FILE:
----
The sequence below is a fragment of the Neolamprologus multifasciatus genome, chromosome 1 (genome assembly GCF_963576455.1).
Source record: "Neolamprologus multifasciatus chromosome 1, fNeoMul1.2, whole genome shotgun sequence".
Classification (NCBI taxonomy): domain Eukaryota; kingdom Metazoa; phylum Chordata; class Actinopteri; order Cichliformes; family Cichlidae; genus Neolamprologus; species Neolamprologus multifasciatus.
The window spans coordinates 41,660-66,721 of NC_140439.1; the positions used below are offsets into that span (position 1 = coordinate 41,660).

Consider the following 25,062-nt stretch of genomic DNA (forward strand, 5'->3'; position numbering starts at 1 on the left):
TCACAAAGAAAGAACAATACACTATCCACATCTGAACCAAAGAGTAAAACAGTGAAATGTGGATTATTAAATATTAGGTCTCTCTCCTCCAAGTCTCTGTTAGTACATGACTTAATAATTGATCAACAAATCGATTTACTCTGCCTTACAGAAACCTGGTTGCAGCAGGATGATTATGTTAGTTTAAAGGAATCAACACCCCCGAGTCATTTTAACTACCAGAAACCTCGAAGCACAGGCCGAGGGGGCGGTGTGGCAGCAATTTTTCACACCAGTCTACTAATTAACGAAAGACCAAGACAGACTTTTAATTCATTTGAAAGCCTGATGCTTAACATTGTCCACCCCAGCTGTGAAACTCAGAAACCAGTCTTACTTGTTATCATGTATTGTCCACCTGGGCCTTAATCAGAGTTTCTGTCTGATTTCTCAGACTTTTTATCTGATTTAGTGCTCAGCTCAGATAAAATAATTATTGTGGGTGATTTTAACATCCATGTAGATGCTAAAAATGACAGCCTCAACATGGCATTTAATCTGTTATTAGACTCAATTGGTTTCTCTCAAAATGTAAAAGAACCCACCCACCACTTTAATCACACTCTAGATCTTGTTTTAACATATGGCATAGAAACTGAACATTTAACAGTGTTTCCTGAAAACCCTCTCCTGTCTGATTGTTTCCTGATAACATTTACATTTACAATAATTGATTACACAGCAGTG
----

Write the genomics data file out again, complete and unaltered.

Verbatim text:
The sequence below is a fragment of the Neolamprologus multifasciatus genome, chromosome 1 (genome assembly GCF_963576455.1).
Source record: "Neolamprologus multifasciatus chromosome 1, fNeoMul1.2, whole genome shotgun sequence".
Classification (NCBI taxonomy): domain Eukaryota; kingdom Metazoa; phylum Chordata; class Actinopteri; order Cichliformes; family Cichlidae; genus Neolamprologus; species Neolamprologus multifasciatus.
The window spans coordinates 41,660-66,721 of NC_140439.1; the positions used below are offsets into that span (position 1 = coordinate 41,660).

Consider the following 25,062-nt stretch of genomic DNA (forward strand, 5'->3'; position numbering starts at 1 on the left):
TCACAAAGAAAGAACAATACACTATCCACATCTGAACCAAAGAGTAAAACAGTGAAATGTGGATTATTAAATATTAGGTCTCTCTCCTCCAAGTCTCTGTTAGTACATGACTTAATAATTGATCAACAAATCGATTTACTCTGCCTTACAGAAACCTGGTTGCAGCAGGATGATTATGTTAGTTTAAAGGAATCAACACCCCCGAGTCATTTTAACTACCAGAAACCTCGAAGCACAGGCCGAGGGGGCGGTGTGGCAGCAATTTTTCACACCAGTCTACTAATTAACGAAAGACCAAGACAGACTTTTAATTCATTTGAAAGCCTGATGCTTAACATTGTCCACCCCAGCTGTGAAACTCAGAAACCAGTCTTACTTGTTATCATGTATTGTCCACCTGGGCCTTAATCAGAGTTTCTGTCTGATTTCTCAGACTTTTTATCTGATTTAGTGCTCAGCTCAGATAAAATAATTATTGTGGGTGATTTTAACATCCATGTAGATGCTAAAAATGACAGCCTCAACATGGCATTTAATCTGTTATTAGACTCAATTGGTTTCTCTCAAAATGTAAAAGAACCCACCCACCACTTTAATCACACTCTAGATCTTGTTTTAACATATGGCATAGAAACTGAACATTTAACAGTGTTTCCTGAAAACCCTCTCCTGTCTGATTGTTTCCTGATAACATTTACATTTACAATAATTGATTACACAGCAGTG